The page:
Measurements are made on Si p  n junctions under reverse bias in the unstable avalanche breakdown region to determine the statistics of the current pulses, and their effect on the measured mean current  mean voltage characteristics. It is found that the slope and shape of the measured mean current  mean voltage is not unique, but depends on the external resistance in series with the power supply. The mean current  mean voltage characteristics are also found to display turnover, with the voltage at turnover and the magnitude of the maximum negative resistance both increasing with increasing resistance R.
Measurements are also made to determine the relation between the current pulse amplitude I₁ and the voltage V₁ across the diode during the avalanche. The results show that over the range where data are available, a linear relation exists between reverse voltage and current pulse amplitude. The intersection of this line with the voltage axis is defined as the breakdown voltage V[subscript B], and its slope is the conductance denoted by g. A simple model consisting of a random switch in series with a two terminal device having the property that for V₁ < V[subscript B], I₁ = 0 and for V₁ > V[subscript B], I₁ = g(V₁ V[subscript B]) is proposed. An avalanche initiation transition probability which increases monotonically with increasing voltage in excess of V[subscript B], and an extinction transition probability which decreases monotonically with increasing excess voltage are postulated. The experimentally derived probability functions satisfy the chosen theoretical functional dependence on excess voltage to within experimental error. Assuming that the "switching" process is Markoffian, an expression for the fraction of the time during which the avalanche occurs is derived. Using this relation and the pulse amplitude data, a theoretical mean current  mean voltage characteristic is obtained which is in good agreement with the experimental curve.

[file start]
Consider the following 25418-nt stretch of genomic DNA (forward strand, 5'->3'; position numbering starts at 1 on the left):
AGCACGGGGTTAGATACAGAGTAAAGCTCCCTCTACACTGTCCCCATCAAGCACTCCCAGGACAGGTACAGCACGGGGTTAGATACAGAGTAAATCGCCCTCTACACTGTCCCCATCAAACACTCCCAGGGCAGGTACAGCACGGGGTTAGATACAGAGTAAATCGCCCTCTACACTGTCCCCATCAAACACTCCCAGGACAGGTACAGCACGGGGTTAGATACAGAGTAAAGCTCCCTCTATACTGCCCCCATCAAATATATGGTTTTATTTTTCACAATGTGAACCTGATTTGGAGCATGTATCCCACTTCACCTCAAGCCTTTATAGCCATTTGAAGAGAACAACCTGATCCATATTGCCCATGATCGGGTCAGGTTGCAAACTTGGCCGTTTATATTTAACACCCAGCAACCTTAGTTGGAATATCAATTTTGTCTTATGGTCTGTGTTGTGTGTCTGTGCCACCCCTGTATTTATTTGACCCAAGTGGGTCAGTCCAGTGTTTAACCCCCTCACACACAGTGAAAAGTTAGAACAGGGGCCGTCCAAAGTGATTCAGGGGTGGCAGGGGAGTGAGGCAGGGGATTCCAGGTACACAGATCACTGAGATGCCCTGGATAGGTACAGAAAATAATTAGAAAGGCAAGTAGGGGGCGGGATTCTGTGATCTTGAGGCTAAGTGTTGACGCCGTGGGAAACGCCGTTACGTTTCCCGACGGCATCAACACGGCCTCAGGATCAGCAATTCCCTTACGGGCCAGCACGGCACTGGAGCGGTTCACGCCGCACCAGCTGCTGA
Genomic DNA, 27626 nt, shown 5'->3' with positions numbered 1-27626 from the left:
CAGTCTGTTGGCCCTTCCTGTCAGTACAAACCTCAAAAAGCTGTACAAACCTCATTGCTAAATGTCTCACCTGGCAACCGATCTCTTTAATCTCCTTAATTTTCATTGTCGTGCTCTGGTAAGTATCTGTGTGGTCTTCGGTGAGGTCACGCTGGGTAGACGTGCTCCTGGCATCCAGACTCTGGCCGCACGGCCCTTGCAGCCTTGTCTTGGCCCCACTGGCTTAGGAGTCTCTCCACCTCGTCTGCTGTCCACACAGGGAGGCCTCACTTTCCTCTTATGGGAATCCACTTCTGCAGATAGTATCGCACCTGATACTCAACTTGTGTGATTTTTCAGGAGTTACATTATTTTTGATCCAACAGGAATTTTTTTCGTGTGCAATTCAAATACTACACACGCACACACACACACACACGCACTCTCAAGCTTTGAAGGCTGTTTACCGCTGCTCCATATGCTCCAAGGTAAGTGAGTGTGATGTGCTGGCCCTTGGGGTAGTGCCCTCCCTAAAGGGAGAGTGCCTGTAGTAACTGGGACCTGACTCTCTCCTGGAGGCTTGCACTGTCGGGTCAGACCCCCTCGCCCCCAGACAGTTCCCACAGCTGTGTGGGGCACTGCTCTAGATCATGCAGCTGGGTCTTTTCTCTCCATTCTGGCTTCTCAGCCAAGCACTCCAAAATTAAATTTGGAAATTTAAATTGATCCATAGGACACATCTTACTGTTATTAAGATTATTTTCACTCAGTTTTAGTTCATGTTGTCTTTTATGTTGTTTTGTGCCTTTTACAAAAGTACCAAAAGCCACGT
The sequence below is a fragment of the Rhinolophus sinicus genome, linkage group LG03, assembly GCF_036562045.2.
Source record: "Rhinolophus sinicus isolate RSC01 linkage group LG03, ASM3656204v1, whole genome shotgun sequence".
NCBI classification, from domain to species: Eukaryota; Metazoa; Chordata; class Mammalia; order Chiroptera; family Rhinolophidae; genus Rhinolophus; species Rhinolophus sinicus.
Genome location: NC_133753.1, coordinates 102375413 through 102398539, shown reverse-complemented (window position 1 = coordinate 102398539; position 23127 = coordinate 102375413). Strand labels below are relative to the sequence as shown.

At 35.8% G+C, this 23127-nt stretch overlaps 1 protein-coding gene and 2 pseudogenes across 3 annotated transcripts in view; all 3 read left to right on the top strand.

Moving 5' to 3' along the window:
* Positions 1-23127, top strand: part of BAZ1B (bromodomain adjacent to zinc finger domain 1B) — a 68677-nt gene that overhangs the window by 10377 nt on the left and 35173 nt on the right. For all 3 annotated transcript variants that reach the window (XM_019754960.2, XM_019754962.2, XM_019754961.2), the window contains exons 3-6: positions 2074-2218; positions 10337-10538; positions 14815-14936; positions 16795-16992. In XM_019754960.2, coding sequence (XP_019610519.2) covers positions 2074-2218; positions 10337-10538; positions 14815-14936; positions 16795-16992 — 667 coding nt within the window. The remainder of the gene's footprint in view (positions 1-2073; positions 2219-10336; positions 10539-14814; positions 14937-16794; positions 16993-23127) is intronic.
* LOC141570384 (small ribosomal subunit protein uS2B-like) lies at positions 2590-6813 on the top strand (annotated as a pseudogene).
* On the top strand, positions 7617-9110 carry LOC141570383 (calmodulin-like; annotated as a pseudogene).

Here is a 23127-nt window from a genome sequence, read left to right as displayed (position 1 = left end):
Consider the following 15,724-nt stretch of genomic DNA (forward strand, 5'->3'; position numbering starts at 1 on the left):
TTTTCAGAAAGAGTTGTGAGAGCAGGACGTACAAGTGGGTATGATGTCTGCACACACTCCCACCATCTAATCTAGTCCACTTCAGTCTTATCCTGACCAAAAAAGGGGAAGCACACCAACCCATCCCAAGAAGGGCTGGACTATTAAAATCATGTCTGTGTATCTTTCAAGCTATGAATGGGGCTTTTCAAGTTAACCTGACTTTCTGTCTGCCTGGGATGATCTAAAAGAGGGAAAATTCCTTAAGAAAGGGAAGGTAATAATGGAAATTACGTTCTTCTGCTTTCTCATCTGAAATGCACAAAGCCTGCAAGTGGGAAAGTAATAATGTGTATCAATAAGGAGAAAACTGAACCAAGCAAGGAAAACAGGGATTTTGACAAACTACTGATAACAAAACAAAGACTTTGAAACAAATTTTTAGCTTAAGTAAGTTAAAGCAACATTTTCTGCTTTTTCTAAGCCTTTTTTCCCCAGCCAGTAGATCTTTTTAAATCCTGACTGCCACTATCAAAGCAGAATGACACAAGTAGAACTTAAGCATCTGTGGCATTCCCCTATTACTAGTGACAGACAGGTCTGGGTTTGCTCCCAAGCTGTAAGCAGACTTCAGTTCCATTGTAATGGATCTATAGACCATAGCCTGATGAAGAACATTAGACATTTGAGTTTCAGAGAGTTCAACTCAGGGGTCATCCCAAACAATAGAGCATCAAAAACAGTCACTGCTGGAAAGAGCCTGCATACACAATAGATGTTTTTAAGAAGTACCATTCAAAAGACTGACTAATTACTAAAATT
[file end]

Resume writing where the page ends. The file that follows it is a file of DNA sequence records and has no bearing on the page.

The predicted mean pulse rate curve is also experimentally verified. Illumination experiments show that the initiation transition probability is directly proportional to the number of carriers entering the avalanche region; the discharge probability for an electron entering the avalanche region is independent of illumination and carrier density in the breakdown region. The apparent predominance of a form of "surface leakage" in the reverse current makes it impossible to obtain data regarding the discharge probability per incoming electron from temperature variation experiments. Measurements of the spectral density of the current fluctuations over a wide range of frequency confirms the simple form S[subscript I](ω) = S[subscript I](0) / (1 + ω²τ²) associated with a Markoffian process.

Subject  
Genre  
Type  
Language 
eng

Date Available 
20120224

Provider 
Vancouver : University of British Columbia Library

Rights 
For noncommercial purposes only, such as research, private study and education. Additional conditions apply, see Terms of Use https://open.library.ubc.ca/terms_of_use.

DOI 
10.14288/1.0103775

URI  
Degree  
Program  
Affiliation  
Degree Grantor 
University of British Columbia

Campus  
Scholarly Level 
Graduate

Aggregated Source Repository 
DSpace

Item Media
Item Citations and Data
Rights
For noncommercial purposes only, such as research, private study and education. Additional conditions apply, see Terms of Use https://open.library.ubc.ca/terms_of_use.